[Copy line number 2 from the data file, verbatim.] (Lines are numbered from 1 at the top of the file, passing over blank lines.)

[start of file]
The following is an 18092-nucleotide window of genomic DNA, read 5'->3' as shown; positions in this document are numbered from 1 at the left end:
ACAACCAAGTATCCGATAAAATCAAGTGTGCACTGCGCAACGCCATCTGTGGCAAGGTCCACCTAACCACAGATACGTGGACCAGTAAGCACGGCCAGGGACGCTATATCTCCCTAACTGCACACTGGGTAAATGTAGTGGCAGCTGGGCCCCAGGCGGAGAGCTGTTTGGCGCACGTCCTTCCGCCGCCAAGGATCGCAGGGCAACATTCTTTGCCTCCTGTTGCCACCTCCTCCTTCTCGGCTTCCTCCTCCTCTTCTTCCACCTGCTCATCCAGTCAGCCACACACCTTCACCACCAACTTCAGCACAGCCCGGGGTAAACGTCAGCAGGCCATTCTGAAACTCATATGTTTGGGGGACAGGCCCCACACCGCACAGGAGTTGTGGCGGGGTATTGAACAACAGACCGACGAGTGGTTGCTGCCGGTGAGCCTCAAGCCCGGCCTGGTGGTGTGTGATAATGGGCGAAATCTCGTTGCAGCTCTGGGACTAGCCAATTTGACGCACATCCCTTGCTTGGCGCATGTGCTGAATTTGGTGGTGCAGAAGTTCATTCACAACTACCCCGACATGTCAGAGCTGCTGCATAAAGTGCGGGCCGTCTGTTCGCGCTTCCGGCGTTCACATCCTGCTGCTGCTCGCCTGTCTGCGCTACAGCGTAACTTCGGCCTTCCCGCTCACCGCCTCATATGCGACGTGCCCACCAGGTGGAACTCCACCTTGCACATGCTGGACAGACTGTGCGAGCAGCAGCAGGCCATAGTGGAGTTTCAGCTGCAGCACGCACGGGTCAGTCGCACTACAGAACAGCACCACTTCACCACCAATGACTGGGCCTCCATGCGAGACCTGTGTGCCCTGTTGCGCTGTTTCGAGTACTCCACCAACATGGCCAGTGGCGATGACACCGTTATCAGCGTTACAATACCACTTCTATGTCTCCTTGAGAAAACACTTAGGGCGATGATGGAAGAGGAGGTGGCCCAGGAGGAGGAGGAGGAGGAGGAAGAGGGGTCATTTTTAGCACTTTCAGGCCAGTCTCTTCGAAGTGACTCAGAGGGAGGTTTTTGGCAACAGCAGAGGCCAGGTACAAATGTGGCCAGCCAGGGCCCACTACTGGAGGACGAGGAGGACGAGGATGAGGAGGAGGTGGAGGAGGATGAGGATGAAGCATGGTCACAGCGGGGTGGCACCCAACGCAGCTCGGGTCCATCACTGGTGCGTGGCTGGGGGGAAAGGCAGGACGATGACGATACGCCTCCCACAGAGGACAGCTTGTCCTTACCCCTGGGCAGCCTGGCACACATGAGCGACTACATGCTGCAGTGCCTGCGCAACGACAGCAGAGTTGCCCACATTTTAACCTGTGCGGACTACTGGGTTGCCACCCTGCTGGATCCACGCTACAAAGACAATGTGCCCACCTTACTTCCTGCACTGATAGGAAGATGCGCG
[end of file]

ACAACCAAGTATCCGATAAAATCAAGTGTGCACTGCGCAACGCCATCTGTGGCAAGGTCCACCTAACCACAGATACGTGGACCAGTAAGCACGGCCAGGGACGCTATATCTCCCTAACTGCACACTGGGTAAATGTAGTGGCAGCTGGGCCCCAGGCGGAGAGCTGTTTGGCGCACGTCCTTCCGCCGCCAAGGATCGCAGGGCAACATTCTTTGCCTCCTGTTGCCACCTCCTCCTTCTCGGCTTCCTCCTCCTCTTCTTCCACCTGCTCATCCAGTCAGCCACACACCTTCACCACCAACTTCAGCACAGCCCGGGGTAAACGTCAGCAGGCCATTCTGAAACTCATATGTTTGGGGGACAGGCCCCACACCGCACAGGAGTTGTGGCGGGGTATTGAACAACAGACCGACGAGTGGTTGCTGCCGGTGAGCCTCAAGCCCGGCCTGGTGGTGTGTGATAATGGGCGAAATCTCGTTGCAGCTCTGGGACTAGCCAATTTGACGCACATCCCTTGCTTGGCGCATGTGCTGAATTTGGTGGTGCAGAAGTTCATTCACAACTACCCCGACATGTCAGAGCTGCTGCATAAAGTGCGGGCCGTCTGTTCGCGCTTCCGGCGTTCACATCCTGCTGCTGCTCGCCTGTCTGCGCTACAGCGTAACTTCGGCCTTCCCGCTCACCGCCTCATATGCGACGTGCCCACCAGGTGGAACTCCACCTTGCACATGCTGGACAGACTGTGCGAGCAGCAGCAGGCCATAGTGGAGTTTCAGCTGCAGCACGCACGGGTCAGTCGCACTACAGAACAGCACCACTTCACCACCAATGACTGGGCCTCCATGCGAGACCTGTGTGCCCTGTTGCGCTGTTTCGAGTACTCCACCAACATGGCCAGTGGCGATGACACCGTTATCAGCGTTACAATACCACTTCTATGTCTCCTTGAGAAAACACTTAGGGCGATGATGGAAGAGGAGGTGGCCCAGGAGGAGGAGGAGGAGGAGGAAGAGGGGTCATTTTTAGCACTTTCAGGCCAGTCTCTTCGAAGTGACTCAGAGGGAGGTTTTTGGCAACAGCAGAGGCCAGGTACAAATGTGGCCAGCCAGGGCCCACTACTGGAGGACGAGGAGGACGAGGATGAGGAGGAGGTGGAGGAGGATGAGGATGAAGCATGGTCACAGCGGGGTGGCACCCAACGCAGCTCGGGTCCATCACTGGTGCGTGGCTGGGGGGAAAGGCAGGACGATGACGATACGCCTCCCACAGAGGACAGCTTGTCCTTACCCCTGGGCAGCCTGGCACACATGAGCGACTACATGCTGCAGTGCCTGCGCAACGACAGCAGAGTTGCCCACATTTTAACCTGTGCGGACTACTGGGTTGCCACCCTGCTGGATCCACGCTACAAAGACAATGTGCCCACCTTACTTCCTGCACTGATAGGAAGATGCGCG